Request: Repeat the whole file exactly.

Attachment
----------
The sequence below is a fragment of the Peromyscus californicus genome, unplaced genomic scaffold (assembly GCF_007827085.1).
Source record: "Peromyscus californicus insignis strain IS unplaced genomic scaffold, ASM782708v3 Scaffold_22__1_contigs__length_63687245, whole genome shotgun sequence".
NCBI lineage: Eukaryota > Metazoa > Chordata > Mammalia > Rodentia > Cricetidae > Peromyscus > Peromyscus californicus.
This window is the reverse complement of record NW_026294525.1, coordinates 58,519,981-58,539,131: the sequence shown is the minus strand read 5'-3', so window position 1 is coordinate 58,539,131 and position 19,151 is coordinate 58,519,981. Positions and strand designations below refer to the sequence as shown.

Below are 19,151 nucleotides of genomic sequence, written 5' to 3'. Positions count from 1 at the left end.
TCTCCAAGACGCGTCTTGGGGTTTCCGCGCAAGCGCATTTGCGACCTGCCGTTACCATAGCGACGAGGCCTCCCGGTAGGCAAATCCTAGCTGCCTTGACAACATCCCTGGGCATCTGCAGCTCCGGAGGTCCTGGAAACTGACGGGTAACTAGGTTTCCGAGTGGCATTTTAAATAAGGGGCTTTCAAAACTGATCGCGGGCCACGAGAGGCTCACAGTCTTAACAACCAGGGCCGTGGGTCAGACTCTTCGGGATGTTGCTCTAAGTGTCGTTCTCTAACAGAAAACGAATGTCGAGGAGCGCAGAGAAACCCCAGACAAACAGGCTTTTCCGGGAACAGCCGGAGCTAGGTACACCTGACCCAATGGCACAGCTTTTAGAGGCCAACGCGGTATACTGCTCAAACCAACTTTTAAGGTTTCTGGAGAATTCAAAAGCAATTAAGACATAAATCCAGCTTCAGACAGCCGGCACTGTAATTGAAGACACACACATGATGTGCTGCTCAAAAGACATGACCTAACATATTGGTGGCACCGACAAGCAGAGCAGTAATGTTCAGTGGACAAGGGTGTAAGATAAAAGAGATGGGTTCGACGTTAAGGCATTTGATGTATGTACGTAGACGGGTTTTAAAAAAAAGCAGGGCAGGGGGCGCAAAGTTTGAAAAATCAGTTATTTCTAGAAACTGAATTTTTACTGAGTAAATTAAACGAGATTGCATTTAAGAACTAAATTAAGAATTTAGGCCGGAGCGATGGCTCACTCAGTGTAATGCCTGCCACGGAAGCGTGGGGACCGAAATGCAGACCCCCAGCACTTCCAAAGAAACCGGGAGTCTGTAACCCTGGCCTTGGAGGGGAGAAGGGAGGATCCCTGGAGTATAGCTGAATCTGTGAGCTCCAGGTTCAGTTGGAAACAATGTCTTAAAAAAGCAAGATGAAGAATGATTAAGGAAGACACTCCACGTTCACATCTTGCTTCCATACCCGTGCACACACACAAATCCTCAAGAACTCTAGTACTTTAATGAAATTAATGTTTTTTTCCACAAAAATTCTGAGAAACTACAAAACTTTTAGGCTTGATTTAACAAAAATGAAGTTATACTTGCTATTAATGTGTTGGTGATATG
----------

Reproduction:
The sequence below is a fragment of the Peromyscus californicus genome, unplaced genomic scaffold (assembly GCF_007827085.1).
Source record: "Peromyscus californicus insignis strain IS unplaced genomic scaffold, ASM782708v3 Scaffold_22__1_contigs__length_63687245, whole genome shotgun sequence".
NCBI lineage: Eukaryota > Metazoa > Chordata > Mammalia > Rodentia > Cricetidae > Peromyscus > Peromyscus californicus.
This window is the reverse complement of record NW_026294525.1, coordinates 58,519,981-58,539,131: the sequence shown is the minus strand read 5'-3', so window position 1 is coordinate 58,539,131 and position 19,151 is coordinate 58,519,981. Positions and strand designations below refer to the sequence as shown.

Below are 19,151 nucleotides of genomic sequence, written 5' to 3'. Positions count from 1 at the left end.
TCTCCAAGACGCGTCTTGGGGTTTCCGCGCAAGCGCATTTGCGACCTGCCGTTACCATAGCGACGAGGCCTCCCGGTAGGCAAATCCTAGCTGCCTTGACAACATCCCTGGGCATCTGCAGCTCCGGAGGTCCTGGAAACTGACGGGTAACTAGGTTTCCGAGTGGCATTTTAAATAAGGGGCTTTCAAAACTGATCGCGGGCCACGAGAGGCTCACAGTCTTAACAACCAGGGCCGTGGGTCAGACTCTTCGGGATGTTGCTCTAAGTGTCGTTCTCTAACAGAAAACGAATGTCGAGGAGCGCAGAGAAACCCCAGACAAACAGGCTTTTCCGGGAACAGCCGGAGCTAGGTACACCTGACCCAATGGCACAGCTTTTAGAGGCCAACGCGGTATACTGCTCAAACCAACTTTTAAGGTTTCTGGAGAATTCAAAAGCAATTAAGACATAAATCCAGCTTCAGACAGCCGGCACTGTAATTGAAGACACACACATGATGTGCTGCTCAAAAGACATGACCTAACATATTGGTGGCACCGACAAGCAGAGCAGTAATGTTCAGTGGACAAGGGTGTAAGATAAAAGAGATGGGTTCGACGTTAAGGCATTTGATGTATGTACGTAGACGGGTTTTAAAAAAAAGCAGGGCAGGGGGCGCAAAGTTTGAAAAATCAGTTATTTCTAGAAACTGAATTTTTACTGAGTAAATTAAACGAGATTGCATTTAAGAACTAAATTAAGAATTTAGGCCGGAGCGATGGCTCACTCAGTGTAATGCCTGCCACGGAAGCGTGGGGACCGAAATGCAGACCCCCAGCACTTCCAAAGAAACCGGGAGTCTGTAACCCTGGCCTTGGAGGGGAGAAGGGAGGATCCCTGGAGTATAGCTGAATCTGTGAGCTCCAGGTTCAGTTGGAAACAATGTCTTAAAAAAGCAAGATGAAGAATGATTAAGGAAGACACTCCACGTTCACATCTTGCTTCCATACCCGTGCACACACACAAATCCTCAAGAACTCTAGTACTTTAATGAAATTAATGTTTTTTTCCACAAAAATTCTGAGAAACTACAAAACTTTTAGGCTTGATTTAACAAAAATGAAGTTATACTTGCTATTAATGTGTTGGTGATATG